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Title: SECOND TARGET STATION MODERATOR PERFORMANCE WITH A ROTATING TARGET

Abstract

Oak Ridge National Laboratory manages and operates the Spallation Neutron Source and the High Flux Isotope Reactor, two of the world's most advanced neutron scattering facilities. Both facilities are funded by the U.S. Department of Energy, Office of Science, Office of Basic Energy Science, and are available to researchers from all over the world. Delivering cutting edge science requires continuous improvements and development of the facilities and instruments. The SNS was designed from the outset to accommodate an additional target station, or Second Target Station (STS), and an upgraded accelerator feeding proton beams to STS and the existing First Target Station (FTS). Upgrade of the accelerator and the design and construction of STS are being proposed. The presently considered STS configuration is driven with short (<1 s) proton pulses at 10 Hz repetition rate and 467 kW proton beam power, and is optimized for high intensity and high resolution long wavelength neutron applications. STS will allow installation of 22 beamlines and will expand and complement the current national neutron scattering capabilities. In 2015 the STS studies were performed for a compact tungsten target; first a stationary tungsten plate target was analyzed to considerable details and then dropped in favor ofmore » a rotating target. For both target options the proton beam footprint as small as acceptable from mechanical and heat removal aspects is required to arrive at a compact-volume neutron production zone in the target, which is essential for tight coupling of target and moderators and for achieving high-intensity peak neutron fluxes. This paper will present recent STS work with the emphasis on neutronics and moderator performance.« less

Authors:
 [1];  [1];  [1];  [1];  [2]
  1. ORNL
  2. Oak Ridge National Laboratory (ORNL)
Publication Date:
Research Org.:
Oak Ridge National Lab. (ORNL), Oak Ridge, TN (United States). Spallation Neutron Source (SNS)
Sponsoring Org.:
USDOE Office of Science (SC)
OSTI Identifier:
1364280
DOE Contract Number:  
AC05-00OR22725
Resource Type:
Conference
Resource Relation:
Conference: AccApp'15, Washington D. C., DC, USA, 20151110, 20151113
Country of Publication:
United States
Language:
English
Subject:
Spallation target; moderator brightness; long wavelength neutrons

Citation Formats

Remec, Igor, Gallmeier, Franz X, Rennich, Mark J, McManamy, Thomas J, and Lu, W. SECOND TARGET STATION MODERATOR PERFORMANCE WITH A ROTATING TARGET. United States: N. p., 2016. Web.
Remec, Igor, Gallmeier, Franz X, Rennich, Mark J, McManamy, Thomas J, & Lu, W. SECOND TARGET STATION MODERATOR PERFORMANCE WITH A ROTATING TARGET. United States.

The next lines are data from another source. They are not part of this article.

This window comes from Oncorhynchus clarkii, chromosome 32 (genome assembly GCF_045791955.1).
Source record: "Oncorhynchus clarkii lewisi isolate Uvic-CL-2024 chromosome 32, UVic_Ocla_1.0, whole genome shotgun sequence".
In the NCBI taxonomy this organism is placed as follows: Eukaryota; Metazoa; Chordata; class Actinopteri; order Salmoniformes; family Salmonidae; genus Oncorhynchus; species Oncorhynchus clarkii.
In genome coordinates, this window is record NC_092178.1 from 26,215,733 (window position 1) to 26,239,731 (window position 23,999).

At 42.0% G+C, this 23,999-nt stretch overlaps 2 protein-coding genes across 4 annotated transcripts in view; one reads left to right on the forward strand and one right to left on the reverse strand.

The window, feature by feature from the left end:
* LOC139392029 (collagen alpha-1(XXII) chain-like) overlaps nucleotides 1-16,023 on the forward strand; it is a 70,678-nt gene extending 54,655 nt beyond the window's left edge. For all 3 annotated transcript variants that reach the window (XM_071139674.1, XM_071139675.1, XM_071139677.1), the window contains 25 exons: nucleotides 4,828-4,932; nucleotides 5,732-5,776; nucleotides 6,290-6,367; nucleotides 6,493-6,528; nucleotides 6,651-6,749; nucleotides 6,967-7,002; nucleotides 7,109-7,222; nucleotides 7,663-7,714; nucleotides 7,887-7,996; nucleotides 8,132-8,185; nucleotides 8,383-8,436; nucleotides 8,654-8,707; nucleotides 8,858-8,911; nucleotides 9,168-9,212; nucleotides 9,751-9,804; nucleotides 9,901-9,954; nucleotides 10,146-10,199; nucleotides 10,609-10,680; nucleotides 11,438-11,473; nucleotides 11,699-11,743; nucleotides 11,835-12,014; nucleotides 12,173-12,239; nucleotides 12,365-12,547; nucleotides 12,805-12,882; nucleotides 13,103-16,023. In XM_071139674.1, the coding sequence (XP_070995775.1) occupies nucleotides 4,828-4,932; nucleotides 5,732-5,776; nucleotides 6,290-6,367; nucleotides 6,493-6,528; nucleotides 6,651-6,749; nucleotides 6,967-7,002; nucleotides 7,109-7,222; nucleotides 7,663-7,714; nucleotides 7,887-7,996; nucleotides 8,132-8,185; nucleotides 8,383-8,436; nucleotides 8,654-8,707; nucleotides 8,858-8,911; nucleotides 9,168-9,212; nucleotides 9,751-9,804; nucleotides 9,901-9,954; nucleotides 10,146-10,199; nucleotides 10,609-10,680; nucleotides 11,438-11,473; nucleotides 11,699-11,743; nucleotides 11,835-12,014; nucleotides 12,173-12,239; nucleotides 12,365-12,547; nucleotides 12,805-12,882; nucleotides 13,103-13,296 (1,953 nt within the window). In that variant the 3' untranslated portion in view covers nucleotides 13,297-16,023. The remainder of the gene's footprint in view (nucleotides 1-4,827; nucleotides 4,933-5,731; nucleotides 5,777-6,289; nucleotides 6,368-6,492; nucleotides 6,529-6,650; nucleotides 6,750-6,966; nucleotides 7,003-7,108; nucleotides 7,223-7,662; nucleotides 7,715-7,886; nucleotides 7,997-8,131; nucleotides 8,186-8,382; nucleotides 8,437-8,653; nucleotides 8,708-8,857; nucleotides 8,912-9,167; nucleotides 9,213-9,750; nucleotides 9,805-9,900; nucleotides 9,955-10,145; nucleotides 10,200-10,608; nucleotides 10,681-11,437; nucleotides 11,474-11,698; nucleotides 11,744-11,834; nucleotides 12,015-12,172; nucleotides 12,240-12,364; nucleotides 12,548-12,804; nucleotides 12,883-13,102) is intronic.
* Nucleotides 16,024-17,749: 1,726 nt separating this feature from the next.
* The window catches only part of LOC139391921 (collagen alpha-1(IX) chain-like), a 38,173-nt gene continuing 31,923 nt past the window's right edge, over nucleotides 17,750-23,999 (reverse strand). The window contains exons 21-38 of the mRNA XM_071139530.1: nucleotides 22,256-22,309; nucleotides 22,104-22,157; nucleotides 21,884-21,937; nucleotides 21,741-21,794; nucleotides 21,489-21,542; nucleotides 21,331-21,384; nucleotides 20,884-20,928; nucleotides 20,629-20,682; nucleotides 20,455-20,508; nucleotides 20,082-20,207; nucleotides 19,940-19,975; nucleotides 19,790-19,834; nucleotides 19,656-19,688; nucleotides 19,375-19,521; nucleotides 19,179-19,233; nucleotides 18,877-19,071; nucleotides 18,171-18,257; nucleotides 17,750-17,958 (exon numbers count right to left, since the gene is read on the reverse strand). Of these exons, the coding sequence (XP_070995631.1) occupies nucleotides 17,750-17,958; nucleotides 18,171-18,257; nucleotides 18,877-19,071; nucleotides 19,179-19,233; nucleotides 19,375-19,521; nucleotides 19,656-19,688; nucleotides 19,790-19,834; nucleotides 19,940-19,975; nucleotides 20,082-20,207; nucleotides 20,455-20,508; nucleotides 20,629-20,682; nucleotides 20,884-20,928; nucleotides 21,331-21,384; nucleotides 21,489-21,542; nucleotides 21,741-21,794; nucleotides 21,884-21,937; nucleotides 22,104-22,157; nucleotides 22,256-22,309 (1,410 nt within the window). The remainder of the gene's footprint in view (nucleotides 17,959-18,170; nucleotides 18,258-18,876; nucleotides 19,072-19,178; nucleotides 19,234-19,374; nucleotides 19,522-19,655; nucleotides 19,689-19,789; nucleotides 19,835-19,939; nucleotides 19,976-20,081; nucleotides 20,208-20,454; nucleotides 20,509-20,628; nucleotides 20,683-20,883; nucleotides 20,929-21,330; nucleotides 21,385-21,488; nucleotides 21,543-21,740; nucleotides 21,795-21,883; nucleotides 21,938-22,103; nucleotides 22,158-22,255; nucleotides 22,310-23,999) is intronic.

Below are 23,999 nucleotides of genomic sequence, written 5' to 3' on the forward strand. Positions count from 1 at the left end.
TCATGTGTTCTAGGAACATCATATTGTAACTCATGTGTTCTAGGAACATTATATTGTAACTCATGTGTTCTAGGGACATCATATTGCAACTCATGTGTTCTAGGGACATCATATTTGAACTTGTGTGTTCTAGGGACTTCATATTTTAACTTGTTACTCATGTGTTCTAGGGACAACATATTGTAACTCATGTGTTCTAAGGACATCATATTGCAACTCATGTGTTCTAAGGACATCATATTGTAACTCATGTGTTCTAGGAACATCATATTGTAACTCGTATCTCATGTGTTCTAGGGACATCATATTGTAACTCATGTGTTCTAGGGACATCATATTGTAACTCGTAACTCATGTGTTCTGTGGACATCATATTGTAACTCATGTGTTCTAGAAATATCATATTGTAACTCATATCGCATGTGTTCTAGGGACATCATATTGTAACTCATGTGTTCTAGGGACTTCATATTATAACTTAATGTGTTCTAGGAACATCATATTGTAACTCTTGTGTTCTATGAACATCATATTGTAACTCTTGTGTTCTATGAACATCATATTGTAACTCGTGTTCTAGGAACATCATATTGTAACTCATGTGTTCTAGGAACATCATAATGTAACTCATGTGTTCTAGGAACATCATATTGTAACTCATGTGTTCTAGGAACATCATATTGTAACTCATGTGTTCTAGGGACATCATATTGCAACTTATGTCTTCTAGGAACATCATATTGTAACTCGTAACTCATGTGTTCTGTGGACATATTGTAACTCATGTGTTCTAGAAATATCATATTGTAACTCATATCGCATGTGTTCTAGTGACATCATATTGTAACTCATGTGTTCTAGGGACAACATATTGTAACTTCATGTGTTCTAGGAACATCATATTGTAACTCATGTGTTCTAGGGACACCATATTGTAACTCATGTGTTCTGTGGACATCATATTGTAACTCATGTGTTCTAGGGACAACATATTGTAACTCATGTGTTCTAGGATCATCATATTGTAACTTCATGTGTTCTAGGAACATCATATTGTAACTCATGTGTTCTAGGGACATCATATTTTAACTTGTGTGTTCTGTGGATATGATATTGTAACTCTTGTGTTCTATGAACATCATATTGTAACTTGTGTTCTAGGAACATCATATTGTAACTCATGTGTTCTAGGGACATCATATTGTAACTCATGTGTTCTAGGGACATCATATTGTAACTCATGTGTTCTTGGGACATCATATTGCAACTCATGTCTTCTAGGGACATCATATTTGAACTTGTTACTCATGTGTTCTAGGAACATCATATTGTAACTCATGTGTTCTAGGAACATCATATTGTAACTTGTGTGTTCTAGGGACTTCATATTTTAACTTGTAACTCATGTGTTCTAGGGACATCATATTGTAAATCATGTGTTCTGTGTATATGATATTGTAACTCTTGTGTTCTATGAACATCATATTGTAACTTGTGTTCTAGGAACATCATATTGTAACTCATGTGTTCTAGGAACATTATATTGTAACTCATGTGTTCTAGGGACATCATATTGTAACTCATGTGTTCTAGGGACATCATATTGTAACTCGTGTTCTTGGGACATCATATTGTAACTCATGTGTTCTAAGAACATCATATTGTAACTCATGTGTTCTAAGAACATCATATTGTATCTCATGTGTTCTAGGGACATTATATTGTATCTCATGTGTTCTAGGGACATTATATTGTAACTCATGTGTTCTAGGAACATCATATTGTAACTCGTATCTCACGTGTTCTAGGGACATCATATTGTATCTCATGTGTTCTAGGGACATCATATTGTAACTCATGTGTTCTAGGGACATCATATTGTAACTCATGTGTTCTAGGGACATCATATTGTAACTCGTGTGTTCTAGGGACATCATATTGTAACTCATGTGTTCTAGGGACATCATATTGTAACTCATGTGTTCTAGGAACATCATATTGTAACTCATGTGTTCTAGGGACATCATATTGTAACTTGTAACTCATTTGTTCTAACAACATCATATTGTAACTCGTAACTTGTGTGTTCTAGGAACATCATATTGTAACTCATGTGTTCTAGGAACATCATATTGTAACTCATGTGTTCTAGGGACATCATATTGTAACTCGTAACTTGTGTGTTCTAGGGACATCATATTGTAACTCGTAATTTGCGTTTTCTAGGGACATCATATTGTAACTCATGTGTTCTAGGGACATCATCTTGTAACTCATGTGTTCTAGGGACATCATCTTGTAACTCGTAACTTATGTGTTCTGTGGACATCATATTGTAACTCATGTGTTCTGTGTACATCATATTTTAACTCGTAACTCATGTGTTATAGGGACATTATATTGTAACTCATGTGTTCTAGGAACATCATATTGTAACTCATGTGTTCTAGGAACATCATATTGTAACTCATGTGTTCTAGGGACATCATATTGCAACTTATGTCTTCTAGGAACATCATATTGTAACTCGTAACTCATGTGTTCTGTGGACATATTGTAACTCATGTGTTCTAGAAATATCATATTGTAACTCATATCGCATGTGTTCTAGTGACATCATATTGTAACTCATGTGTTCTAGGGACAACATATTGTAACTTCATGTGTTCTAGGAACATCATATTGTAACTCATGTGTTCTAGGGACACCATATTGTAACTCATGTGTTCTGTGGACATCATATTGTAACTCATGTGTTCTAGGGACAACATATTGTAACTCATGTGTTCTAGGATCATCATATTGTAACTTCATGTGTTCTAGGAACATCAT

Remec, Igor, Gallmeier, Franz X, Rennich, Mark J, McManamy, Thomas J, and Lu, W. Fri . "SECOND TARGET STATION MODERATOR PERFORMANCE WITH A ROTATING TARGET". United States.
@article{osti_1364280,
title = {SECOND TARGET STATION MODERATOR PERFORMANCE WITH A ROTATING TARGET},
author = {Remec, Igor and Gallmeier, Franz X and Rennich, Mark J and McManamy, Thomas J and Lu, W.},
abstractNote = {Oak Ridge National Laboratory manages and operates the Spallation Neutron Source and the High Flux Isotope Reactor, two of the world's most advanced neutron scattering facilities. Both facilities are funded by the U.S. Department of Energy, Office of Science, Office of Basic Energy Science, and are available to researchers from all over the world. Delivering cutting edge science requires continuous improvements and development of the facilities and instruments. The SNS was designed from the outset to accommodate an additional target station, or Second Target Station (STS), and an upgraded accelerator feeding proton beams to STS and the existing First Target Station (FTS). Upgrade of the accelerator and the design and construction of STS are being proposed. The presently considered STS configuration is driven with short (<1 s) proton pulses at 10 Hz repetition rate and 467 kW proton beam power, and is optimized for high intensity and high resolution long wavelength neutron applications. STS will allow installation of 22 beamlines and will expand and complement the current national neutron scattering capabilities. In 2015 the STS studies were performed for a compact tungsten target; first a stationary tungsten plate target was analyzed to considerable details and then dropped in favor of a rotating target. For both target options the proton beam footprint as small as acceptable from mechanical and heat removal aspects is required to arrive at a compact-volume neutron production zone in the target, which is essential for tight coupling of target and moderators and for achieving high-intensity peak neutron fluxes. This paper will present recent STS work with the emphasis on neutronics and moderator performance.},
doi = {},
url = {https://www.osti.gov/biblio/1364280}, journal = {},
number = ,
volume = ,
place = {United States},
year = {2016},
month = {1}
}

Conference:
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